Electric Six, Zodiac

Published on September 28th, 2010 in: Current Faves, Music, Music Reviews, Reviews |

By Less Lee Moore

e6 zodiac

Since it continues the mythology of the band—self-perpetuation through self-aggrandizing self-deprecation—there’s likely no more appropriate title for the new Electric Six album than Zodiac.

Zodiac is more ambitious than any E6 release since I Shall Exterminate. . ., more structured than Flashy yet more ridiculous than Kill.

It’s gleefully deranged, beginning with the wham-bam-thank-you-ma’am of “After Hours,” its New Wave juke joint groove bolstered by the band’s typically clever, irreverent lyrics.

Zodiac‘s missteps are slight, and mostly due to a couple of slower (but still high quality) songs (“Doom and Gloom and Doom and Gloom,” “Table and Chairs”) that seem misplaced on the album and would have likely worked better placed between different songs, or even as B-sides.

Structurally, many of the tunes on Zodiac explore the same trend Kill ushered in: switching gears halfway through in a kind of “two songs for the price of one” strategy. The reappearance of that dirty, late ’70s saxophone sound from I Shall Exterminate. . . is most welcome and used to miraculous effect on “American Cheese.”

“Countdown To The Countdown” shoves you into an absolutely relentless groove with a surprisingly sinister ending, while “Clusterfuck” begs for a dance remix courtesy of The Lonely Island. Since I’m one of those old fogies who thinks dance clubs should play mostly soul and disco and not. . . well, the crap they play now, E6 is basically my ideal modern dance music.

Just to prove my point, I’m going to declare that “Jam It In The Hole” should be on any Electric Six fan’s Top Ten list: it’s outrageously danceable, yet dripping with the emotion of all the best old school dance hits, courtesy of its superlative sonic and lyrical qualities (“what’s the market value of a soul/kids keep jamming in this rock ‘n’ roll black hole”). Like much of the rest of Zodiac, it’s also got a liberal dose of fetching female background vocals that provide a perfect counterpoint to Dick Valentine’s psychopathic croon.

In fact, its Valentine’s willingness to make a fool of himself—either through ridiculous sarcasm or sincerity—that makes him so continuously endearing and entertaining.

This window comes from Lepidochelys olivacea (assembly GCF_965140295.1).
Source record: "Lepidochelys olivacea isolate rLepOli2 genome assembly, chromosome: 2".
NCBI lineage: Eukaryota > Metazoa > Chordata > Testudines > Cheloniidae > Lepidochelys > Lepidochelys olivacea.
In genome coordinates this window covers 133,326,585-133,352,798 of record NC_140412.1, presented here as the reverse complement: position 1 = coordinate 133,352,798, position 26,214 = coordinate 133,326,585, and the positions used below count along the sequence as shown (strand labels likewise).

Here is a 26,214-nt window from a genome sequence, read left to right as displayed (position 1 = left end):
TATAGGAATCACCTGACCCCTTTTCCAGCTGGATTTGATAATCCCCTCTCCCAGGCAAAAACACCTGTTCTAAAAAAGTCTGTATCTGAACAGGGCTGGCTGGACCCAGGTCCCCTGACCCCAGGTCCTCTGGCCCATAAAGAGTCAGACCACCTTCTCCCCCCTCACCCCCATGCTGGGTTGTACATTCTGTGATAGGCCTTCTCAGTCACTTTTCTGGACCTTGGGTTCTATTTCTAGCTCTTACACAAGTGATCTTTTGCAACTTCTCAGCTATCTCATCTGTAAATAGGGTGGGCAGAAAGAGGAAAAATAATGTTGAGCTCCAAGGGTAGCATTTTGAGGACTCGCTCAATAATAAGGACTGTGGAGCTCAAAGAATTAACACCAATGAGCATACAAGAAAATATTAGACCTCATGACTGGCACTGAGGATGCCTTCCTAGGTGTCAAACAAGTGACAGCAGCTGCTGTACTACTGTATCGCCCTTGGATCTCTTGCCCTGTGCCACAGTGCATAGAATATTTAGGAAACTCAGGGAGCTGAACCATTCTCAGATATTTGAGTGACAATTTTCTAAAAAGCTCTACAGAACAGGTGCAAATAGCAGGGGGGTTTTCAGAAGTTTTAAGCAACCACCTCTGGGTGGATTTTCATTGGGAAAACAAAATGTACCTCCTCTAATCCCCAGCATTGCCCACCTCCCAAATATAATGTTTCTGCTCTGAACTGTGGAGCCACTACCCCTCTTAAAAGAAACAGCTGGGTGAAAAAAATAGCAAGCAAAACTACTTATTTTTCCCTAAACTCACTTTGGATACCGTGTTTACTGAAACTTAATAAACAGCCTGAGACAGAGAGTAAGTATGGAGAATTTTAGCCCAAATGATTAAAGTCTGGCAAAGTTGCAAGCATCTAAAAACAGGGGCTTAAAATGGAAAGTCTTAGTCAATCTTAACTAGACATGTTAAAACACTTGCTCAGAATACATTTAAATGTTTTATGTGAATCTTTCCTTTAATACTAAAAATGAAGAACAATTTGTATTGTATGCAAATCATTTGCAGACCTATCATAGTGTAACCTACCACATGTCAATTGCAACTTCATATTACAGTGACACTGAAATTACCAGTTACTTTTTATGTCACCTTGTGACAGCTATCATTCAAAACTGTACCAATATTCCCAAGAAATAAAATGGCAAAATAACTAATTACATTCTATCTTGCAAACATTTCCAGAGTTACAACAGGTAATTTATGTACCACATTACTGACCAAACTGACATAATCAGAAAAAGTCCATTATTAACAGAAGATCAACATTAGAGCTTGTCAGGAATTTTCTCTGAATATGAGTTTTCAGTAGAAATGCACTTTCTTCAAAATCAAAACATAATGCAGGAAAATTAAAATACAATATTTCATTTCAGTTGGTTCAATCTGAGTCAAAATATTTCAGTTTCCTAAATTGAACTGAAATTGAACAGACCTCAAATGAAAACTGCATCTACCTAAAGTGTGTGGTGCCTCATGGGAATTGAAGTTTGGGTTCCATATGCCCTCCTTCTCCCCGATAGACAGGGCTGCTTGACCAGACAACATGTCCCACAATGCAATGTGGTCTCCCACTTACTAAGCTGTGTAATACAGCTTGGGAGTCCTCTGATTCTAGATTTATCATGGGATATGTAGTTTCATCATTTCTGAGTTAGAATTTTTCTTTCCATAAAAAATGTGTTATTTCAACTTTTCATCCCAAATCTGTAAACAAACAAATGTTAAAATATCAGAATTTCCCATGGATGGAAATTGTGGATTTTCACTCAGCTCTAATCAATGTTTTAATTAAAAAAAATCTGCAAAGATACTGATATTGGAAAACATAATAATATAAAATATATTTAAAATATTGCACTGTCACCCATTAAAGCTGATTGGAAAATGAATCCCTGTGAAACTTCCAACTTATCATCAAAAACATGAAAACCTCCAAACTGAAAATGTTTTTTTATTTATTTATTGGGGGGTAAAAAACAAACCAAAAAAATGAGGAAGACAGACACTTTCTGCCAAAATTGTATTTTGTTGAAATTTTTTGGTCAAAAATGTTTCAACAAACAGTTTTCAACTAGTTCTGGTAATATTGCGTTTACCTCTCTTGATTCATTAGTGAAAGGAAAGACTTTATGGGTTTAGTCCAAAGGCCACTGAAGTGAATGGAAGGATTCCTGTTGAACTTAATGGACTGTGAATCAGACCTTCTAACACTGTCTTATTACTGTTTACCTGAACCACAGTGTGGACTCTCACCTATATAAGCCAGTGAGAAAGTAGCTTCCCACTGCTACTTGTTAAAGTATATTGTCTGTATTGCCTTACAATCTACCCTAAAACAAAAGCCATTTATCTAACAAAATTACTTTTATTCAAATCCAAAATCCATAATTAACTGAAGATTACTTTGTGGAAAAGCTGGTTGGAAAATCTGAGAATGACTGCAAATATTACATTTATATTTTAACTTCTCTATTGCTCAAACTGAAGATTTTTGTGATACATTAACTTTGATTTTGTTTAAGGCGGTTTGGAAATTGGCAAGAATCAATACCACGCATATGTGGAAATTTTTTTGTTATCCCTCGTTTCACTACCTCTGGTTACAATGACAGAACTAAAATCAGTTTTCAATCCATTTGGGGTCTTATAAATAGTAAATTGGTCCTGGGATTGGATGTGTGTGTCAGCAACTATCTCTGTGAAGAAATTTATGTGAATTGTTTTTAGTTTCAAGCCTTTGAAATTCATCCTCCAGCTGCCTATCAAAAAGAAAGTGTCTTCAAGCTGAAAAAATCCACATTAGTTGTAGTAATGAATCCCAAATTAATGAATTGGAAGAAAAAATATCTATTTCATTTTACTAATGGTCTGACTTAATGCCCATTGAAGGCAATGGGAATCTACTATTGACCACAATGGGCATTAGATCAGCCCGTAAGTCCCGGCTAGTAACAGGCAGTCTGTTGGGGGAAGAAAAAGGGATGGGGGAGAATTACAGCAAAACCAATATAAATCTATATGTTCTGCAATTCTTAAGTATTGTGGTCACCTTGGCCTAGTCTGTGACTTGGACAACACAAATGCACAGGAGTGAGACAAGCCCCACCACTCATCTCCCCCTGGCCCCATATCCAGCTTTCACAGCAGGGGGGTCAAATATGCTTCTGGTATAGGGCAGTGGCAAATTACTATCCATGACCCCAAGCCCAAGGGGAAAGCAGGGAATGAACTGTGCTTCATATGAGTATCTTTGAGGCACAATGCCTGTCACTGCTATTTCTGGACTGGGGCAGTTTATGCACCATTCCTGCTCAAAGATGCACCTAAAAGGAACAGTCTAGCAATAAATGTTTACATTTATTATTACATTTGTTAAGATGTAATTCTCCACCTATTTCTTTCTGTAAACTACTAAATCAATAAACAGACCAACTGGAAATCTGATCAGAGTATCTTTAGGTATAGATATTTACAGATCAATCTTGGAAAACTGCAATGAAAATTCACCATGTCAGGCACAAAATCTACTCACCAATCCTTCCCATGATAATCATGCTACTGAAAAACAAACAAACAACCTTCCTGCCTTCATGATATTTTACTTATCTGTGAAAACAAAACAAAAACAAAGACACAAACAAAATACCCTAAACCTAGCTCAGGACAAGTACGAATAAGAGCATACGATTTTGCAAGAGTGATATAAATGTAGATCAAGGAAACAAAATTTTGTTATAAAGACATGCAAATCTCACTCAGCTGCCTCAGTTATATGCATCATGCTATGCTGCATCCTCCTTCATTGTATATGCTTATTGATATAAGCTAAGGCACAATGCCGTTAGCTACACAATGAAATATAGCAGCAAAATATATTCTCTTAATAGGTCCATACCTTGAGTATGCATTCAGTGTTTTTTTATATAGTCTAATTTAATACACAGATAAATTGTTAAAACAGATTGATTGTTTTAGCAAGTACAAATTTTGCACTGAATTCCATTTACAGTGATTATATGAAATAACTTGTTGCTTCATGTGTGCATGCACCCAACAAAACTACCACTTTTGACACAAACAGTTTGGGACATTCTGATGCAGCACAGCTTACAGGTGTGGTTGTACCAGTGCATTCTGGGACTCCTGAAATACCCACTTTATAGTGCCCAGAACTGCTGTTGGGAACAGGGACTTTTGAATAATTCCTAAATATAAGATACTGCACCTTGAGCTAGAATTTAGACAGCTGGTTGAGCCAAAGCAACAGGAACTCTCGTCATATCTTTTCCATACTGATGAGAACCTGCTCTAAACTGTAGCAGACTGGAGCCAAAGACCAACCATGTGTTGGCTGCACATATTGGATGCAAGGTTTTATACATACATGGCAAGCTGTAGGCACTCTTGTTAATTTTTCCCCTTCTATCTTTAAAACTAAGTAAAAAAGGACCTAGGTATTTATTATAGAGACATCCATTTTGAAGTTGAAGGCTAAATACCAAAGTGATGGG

By turns, he becomes the music (“I Am A Song”); derides his music (“It Ain’t Punk Rock”); and then reinvents himself as a god, paying tribute to himself in music (“Song For Myself”). When Kanye West exalts himself to the heights of self-flagellation, it’s irritating; when Valentine does it, it’s charming. Such claims would be meaningless if the band’s musical chops didn’t back them up, however.

This begs the question: does credibility elude E6 because they aren’t from New York or Los Angeles? Or because they’re so deliriously hilarious no one takes their (sincerely) good music seriously?

In my world, humor will always trump. . . just about anything, particularly in music where film genres like rom com, horror, or sci-fi don’t translate so well. Even if you don’t think Electric Six are one of best bands of the last decade, they’re still funnier than just about anyone else, except maybe Sparks. Who else would create what is perhaps the first Thanksgiving-themed pop song via the filthy, funny, and unbelievably catchy “Talkin’ Turkey”?

While I hate to refer to them with the seemingly-ubiquitous modern critical descriptor of ‘literate pop band,” a term both meaningless and insulting, they are incredibly musically knowledgeable. Zodiac boasts nods to Paul McCartney & Wings, Pink Floyd, Gerry Rafferty, Led Zeppelin, and even Oprah (but not her book club).

With such an impressive array of musical and lyrical references, one may feel compelled to call Electric Six postmodern, but they aren’t so much killing pop culture history as they are its biggest frenemies. Even when they cover a song, in Zodiac‘s case, their amazing tribute to The Spinners’ “Rubberband Man,” they still sound like Electric Six, with Valentine pushing his falsetto into shrieking Robert Plant territory.

Yet rather than being satisfied with becoming nothing more than a bunch of derivative hacks, Electric Six have managed to create a sort of godlike Frankenstein that all good music lovers should worship. Zodiac is the latest essential chapter in this disturbed, yet delightful saga.

Zodiac comes out today from Metropolis Records. For more on Electric Six, please read any of Popshifter‘s numerous articles on the band or check out their website. They are currently touring North America on the “Rent is Too Damn High!” tour; their next two shows are tonight at the Black Cat in Washington, DC and September 30 at the Cat’s Cradle in Carrboro, NC.

5 Responses to “Electric Six, Zodiac

  1. Oliver:
    September 28th, 2010 at 5:28 pm

    Fantastically balanced and well-informed review… which is a refreshing contrast to the Pitchfork crowd’s unrelenting musical snobbery. Electric Six may be one of the hardest-working bands in music today.

  2. Popshifter:
    September 28th, 2010 at 6:59 pm

    Thanks, Oliver. I agree totally!


  3. Jizzymarlboro:
    October 11th, 2010 at 11:52 am

    Brilliant review and great new CD from the much underrated Electric Six!

  4. Popshifter:
    October 11th, 2010 at 11:58 am



  5. Popshifter » Electric Six, Heartbeats And Brainwaves:
    October 11th, 2011 at 10:02 am

    […] expect from Electric Six, yet it’s exactly what we should have expected. Whereas Zodiac was gleefully deranged, Heartbeats and Brainwaves sits somewhere between seductive and downright weird (yes, weird even […]

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